Wednesday, August 29, 2007

Norman Mailer's "An American Dream": Review

I remember Ancient Evenings for its erotic charge, its graphic battlescenes, and the smells and sights of Egypt that it conjured up. I also remember it for tedium, excessive languor, and pages and pages of dreamlike half-sense as characters floated in and out of each other's consciousness. The roots of this later fiction, as well as the philosopher-villain (as Pierre Klossowski analyzed Sade) of The Executioner's Song, can be traced to this post-JFK novel. Dated inevitably by the hipster slang, and the stylized verbal sparring between Rojack and the cop Roberts, the jive-talking Shago, the overheated moll Cherry, and the languid lockjaw of Kelly, still, Mailer does capture a fantasy of the mid-Sixties, as Freedom Riders prepared for the coming a few years later of the Armies of the Night.

Curious about the novel after Kate Millett's evisceration of Rojack's sexual assault- turned- arousal with the German maid Ruta, I read the entire book to find that Millett exaggerates one early episode, and seems not to situate Ruta within the context of the later revelations that confront Rojack in Kelly's lair. Shades of Chuck Barris playing a CIA operative on the side while he entertains the masses on a TV show! Rojack's public persona, similarly, is caricatured, and you fail to believe he was a Harvard grad, let alone a professor and noted pundit.

Still, whenever he is grilled by the police, threatened by Shago, or taunted by Kelly, the novel does flicker into life for pages at a time. However, the slow passage of time manages to live up to the title of the work, for stretches of this defy verisimilitude unless one was strung out on speed rather than java. The Mob element surprisingly hovers rather than enters the scene, although this shadowy presence is intentional from the storyline. Nearly all the novel takes place in but a couple of days with apparently very little sleep for the protagonist, the anti-hero that Mailer clearly relishes as his alter ego-- one who keeps wondering if he can get away with murder, between the sex, the taxis, the dancing, the clubbing, and the fear of being clubbed to death or pushed off a penthouse parapet that Rojack fears.

Incest often throws off an otherwise respectable plot, and it's used here by Mailer in my judgement as an easy out to get Rojack off the hot seat. The theme causes the climactic scene of the novel to feel hackneyed. The coda anticipates if in more measured prose Hunter S. Thompson's road trip crossed with Tom Wolfe's account of Kesey's Magic Bus; Mailer's half in tune with the counterculture zeitgeist, half catching up to the New Journalism, celebrating the White Negro, and predicting Radical Chic.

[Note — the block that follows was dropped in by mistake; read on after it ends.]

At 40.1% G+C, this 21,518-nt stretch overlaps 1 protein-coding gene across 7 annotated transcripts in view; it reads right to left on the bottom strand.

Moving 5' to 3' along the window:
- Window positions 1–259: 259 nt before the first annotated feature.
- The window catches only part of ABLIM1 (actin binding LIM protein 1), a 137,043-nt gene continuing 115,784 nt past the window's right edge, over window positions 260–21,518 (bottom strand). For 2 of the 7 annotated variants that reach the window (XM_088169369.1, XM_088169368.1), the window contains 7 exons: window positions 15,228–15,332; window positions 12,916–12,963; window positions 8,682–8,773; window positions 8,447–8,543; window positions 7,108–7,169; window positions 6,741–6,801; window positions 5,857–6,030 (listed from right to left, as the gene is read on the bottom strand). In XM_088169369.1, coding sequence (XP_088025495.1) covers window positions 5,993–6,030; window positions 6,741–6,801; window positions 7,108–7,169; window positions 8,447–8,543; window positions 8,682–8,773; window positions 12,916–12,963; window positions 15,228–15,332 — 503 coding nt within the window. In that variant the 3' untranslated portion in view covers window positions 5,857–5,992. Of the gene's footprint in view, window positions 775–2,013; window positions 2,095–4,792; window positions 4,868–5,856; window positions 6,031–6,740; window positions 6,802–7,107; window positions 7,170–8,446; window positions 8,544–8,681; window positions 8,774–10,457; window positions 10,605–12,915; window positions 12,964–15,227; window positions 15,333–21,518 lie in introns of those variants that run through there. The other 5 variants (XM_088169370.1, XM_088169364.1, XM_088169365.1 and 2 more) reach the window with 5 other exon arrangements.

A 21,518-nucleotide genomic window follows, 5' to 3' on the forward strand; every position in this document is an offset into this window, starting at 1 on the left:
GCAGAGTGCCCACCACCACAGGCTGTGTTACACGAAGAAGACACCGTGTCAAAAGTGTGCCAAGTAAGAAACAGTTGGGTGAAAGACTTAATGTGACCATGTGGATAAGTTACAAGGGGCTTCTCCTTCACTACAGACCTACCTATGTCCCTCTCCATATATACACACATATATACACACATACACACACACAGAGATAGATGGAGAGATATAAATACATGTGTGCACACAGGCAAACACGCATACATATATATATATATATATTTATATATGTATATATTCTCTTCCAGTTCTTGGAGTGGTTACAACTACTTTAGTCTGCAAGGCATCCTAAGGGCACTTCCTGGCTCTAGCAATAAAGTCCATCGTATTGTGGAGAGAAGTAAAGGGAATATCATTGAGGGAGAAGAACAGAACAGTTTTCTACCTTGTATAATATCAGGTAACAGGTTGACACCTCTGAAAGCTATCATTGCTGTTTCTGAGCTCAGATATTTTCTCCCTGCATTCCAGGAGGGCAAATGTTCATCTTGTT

Parts of this book I found winning, notably in the character of unfairly maligned Ruta. The lustful intensity of this episode comprised the finest writing in the book, following a harrowing encounter with the four Germans Rojack killed during the war. These two parts cannot be extricated from each other. You cannot get outraged about the sex with Ruta taken only on its own, when previously the novel opens with the moonlit night two decades earlier that foreshadows the werewolf-like frenzy that Rojack enters into once again, with dramatic results. Lunacy rises fearfully.

Often, the novel failed to move me, as with Rojack's unaccountable lust for Cherry, who lacked an iota of sex appeal as sketched on the page. Shago's long sparring match with Rojack, physically and verbally, veered near self-parody for Mailer, which is saying a lot. But, as with the assault on and then with (a crucial qualifier Millett cannot understand) Ruta and the Nazi attack earlier, other sections succeed. While paragraphs drift off into showmanship, sentences shine coldly, in the uneven near-monologue Kelly delivers. Once in a while, then-- and probably more often than his peers as judged four decades later-- Mailer hits the target. He enters the zone of manic creativity that his fiction and journalism both have shown, before and after this experimental novel, him to be able to sustain, if in the short spurt rather than the long run, for most of his published oeuvre to date.

(I reviewed Mailer's Ancient Evenings & Pierre Klossowski's "Sade My Neighbor" as well as the above book on Amazon. The British Flamingo cover unaccountably gets cover girl status rather than the male backside Vintage reprint, and the former captures the tone much better.)

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